Assuming that your internal name resolution is handling name resolution properly, any DNS request for localhost should never go to your external DNS provider, and so this shouldn't be a problem at all.

One reason why someone would do this, that I can think of off the top of my head, is if someone once used a web authoring tool that screwed up with a load of absolute references to http://localhost, but that assumes that your ISP was also hosting on their DNS boxes and is a long shot.

However, RFC 1537 does specify:

There has been extensive discussion about whether or not to append the local domain to it. The conclusion was that "localhost." would be the best solution; reasons given were:

  • "localhost" itself is used and expected to work on some systems.

  • translating into "localhost.my_domain" can cause some software to connect to itself using the loopback interface when it didn't want to.

Note that all domains that contain hosts should have a "localhost" A record in them.

So strictly speaking it appears as though your ISP is correct to include localhost, but incorrect to use the fully-qualified name.

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    Looks like RFC-1537 was obsoleted by RFC-1912 which deletes the Note that ... language (I'd guess in response to the potential XSS issues which we would have started to be aware of in 1996 :) 1537 Explains why it's in the BIND templates though. – voretaq7 Mar 9 '10 at 16:14
  • do you mean there should be an entry like this in the zone for example.com: localhost. 86400 IN A ; note the period – matthew Mar 9 '10 at 16:18
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    4.1 of 1912 is actually quite explicit on it: ietf.org/rfc/rfc1912.txt – Maximus Minimus Mar 9 '10 at 16:23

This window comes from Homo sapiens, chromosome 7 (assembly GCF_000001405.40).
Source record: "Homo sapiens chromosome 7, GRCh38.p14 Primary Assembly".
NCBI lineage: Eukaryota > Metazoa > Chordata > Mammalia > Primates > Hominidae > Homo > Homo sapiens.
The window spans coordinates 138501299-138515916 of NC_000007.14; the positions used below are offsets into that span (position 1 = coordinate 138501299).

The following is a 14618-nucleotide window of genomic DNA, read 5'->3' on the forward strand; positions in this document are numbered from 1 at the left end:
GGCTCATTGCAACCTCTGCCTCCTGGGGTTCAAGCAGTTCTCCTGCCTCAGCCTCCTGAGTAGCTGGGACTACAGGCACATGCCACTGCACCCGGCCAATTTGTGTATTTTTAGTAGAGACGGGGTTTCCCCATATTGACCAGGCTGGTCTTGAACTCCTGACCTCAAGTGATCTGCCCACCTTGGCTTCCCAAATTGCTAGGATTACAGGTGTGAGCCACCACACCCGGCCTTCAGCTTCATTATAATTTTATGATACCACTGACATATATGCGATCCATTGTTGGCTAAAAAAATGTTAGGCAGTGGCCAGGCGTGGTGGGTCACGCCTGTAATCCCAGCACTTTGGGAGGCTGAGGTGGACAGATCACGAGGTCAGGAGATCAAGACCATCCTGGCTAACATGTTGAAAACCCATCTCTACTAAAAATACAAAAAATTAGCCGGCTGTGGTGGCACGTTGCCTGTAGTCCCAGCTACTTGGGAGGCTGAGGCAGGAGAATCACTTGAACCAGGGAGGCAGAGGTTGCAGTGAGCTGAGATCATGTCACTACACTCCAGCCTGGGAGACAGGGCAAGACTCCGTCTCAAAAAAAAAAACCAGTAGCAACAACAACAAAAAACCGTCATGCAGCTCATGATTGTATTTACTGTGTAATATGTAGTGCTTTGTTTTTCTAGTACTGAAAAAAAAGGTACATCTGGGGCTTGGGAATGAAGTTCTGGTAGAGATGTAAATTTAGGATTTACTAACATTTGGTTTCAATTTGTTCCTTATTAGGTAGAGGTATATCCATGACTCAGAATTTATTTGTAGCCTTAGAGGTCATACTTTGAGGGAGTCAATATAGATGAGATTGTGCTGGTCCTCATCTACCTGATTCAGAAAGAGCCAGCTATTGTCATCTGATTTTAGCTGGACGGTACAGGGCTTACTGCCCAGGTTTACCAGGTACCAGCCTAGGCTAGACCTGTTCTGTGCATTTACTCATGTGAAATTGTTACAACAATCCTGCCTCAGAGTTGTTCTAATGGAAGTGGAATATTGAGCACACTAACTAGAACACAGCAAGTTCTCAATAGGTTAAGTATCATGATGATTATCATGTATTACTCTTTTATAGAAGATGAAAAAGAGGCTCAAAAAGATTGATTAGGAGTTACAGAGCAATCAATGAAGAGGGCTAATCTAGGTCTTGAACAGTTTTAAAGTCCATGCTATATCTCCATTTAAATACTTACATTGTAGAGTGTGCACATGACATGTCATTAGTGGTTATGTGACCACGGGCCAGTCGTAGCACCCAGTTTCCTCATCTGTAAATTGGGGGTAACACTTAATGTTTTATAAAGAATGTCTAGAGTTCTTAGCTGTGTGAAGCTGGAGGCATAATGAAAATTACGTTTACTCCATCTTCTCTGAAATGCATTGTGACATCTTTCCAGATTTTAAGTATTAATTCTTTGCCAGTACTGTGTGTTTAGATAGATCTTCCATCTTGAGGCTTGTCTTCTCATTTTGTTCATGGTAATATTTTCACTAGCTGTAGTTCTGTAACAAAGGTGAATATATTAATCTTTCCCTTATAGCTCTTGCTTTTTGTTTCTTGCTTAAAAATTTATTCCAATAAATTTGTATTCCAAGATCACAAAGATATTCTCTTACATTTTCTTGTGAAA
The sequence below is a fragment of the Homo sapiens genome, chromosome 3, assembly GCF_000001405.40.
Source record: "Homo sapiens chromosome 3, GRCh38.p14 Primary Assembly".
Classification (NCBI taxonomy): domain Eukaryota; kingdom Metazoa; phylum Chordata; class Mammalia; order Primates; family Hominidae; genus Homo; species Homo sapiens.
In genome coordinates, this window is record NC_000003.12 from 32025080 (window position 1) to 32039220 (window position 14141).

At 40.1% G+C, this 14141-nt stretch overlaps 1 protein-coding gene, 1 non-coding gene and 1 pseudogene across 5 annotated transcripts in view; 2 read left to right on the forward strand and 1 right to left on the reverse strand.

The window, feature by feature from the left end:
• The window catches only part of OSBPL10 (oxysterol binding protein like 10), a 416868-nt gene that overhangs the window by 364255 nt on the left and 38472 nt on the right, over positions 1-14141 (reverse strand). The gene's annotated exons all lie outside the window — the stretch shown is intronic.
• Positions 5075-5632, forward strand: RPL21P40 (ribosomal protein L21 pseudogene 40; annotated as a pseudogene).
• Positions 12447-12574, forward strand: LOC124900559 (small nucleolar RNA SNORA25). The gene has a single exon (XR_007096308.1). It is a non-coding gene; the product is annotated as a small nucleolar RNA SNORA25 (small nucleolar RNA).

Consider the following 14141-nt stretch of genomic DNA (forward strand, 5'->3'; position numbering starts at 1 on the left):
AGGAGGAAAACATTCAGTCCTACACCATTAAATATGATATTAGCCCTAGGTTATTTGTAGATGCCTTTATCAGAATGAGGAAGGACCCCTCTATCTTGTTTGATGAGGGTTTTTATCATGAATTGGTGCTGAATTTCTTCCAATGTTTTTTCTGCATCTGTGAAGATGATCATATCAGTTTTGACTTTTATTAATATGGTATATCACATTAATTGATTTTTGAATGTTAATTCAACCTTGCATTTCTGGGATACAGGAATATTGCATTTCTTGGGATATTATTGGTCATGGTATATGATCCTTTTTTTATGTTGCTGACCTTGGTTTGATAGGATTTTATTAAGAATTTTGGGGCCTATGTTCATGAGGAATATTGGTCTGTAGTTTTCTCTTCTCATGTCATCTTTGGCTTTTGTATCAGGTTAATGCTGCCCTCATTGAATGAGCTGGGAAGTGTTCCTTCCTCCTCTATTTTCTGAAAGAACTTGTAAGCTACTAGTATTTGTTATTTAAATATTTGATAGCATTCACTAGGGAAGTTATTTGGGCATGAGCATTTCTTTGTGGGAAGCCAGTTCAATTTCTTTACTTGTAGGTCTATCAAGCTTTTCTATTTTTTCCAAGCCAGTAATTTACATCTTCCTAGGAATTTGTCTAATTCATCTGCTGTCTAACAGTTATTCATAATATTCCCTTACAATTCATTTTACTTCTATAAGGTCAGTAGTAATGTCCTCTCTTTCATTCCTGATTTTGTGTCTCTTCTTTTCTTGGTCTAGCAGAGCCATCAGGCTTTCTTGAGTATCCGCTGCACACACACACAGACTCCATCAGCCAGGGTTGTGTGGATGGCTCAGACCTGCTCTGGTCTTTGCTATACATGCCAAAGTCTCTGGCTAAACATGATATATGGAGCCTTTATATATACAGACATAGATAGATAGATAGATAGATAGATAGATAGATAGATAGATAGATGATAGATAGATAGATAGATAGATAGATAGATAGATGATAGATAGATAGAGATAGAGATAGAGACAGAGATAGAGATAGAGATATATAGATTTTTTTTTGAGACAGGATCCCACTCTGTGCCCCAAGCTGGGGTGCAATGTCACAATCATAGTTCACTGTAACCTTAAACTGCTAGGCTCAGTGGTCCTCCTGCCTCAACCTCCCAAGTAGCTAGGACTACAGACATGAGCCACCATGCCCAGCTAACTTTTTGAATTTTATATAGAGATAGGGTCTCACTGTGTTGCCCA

• 5 years on but worth clarifying: 4.1 of RFC 1912 is explicit that the localhost zone should exist on the server (so if it gets a request just plain "localhost" it doesn't pass it up the chain to the next server), that's a far cry from including localhost in say example.com's zone (creating localhost.example.com), which it is equally explicit in saying you should not do because of possible unintended side effects. The expectation is for "localhost" to be a special, magical, fully-qualified domain in its own right. – voretaq7 Sep 8 '15 at 21:06

I'm not sure what the point would be...By default, the external address would be over-ridden by the hosts file, which nearly always maps localhost to

A default BIND zone file does include a localhost zone, though. Never really thought about it.

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  • This is not the localhost zone (unless its a mis-configuration of that zone). It's also not the fqdn 'localhost.' and would not generally be over-ridden by the local hosts file. – matthew Mar 9 '10 at 15:48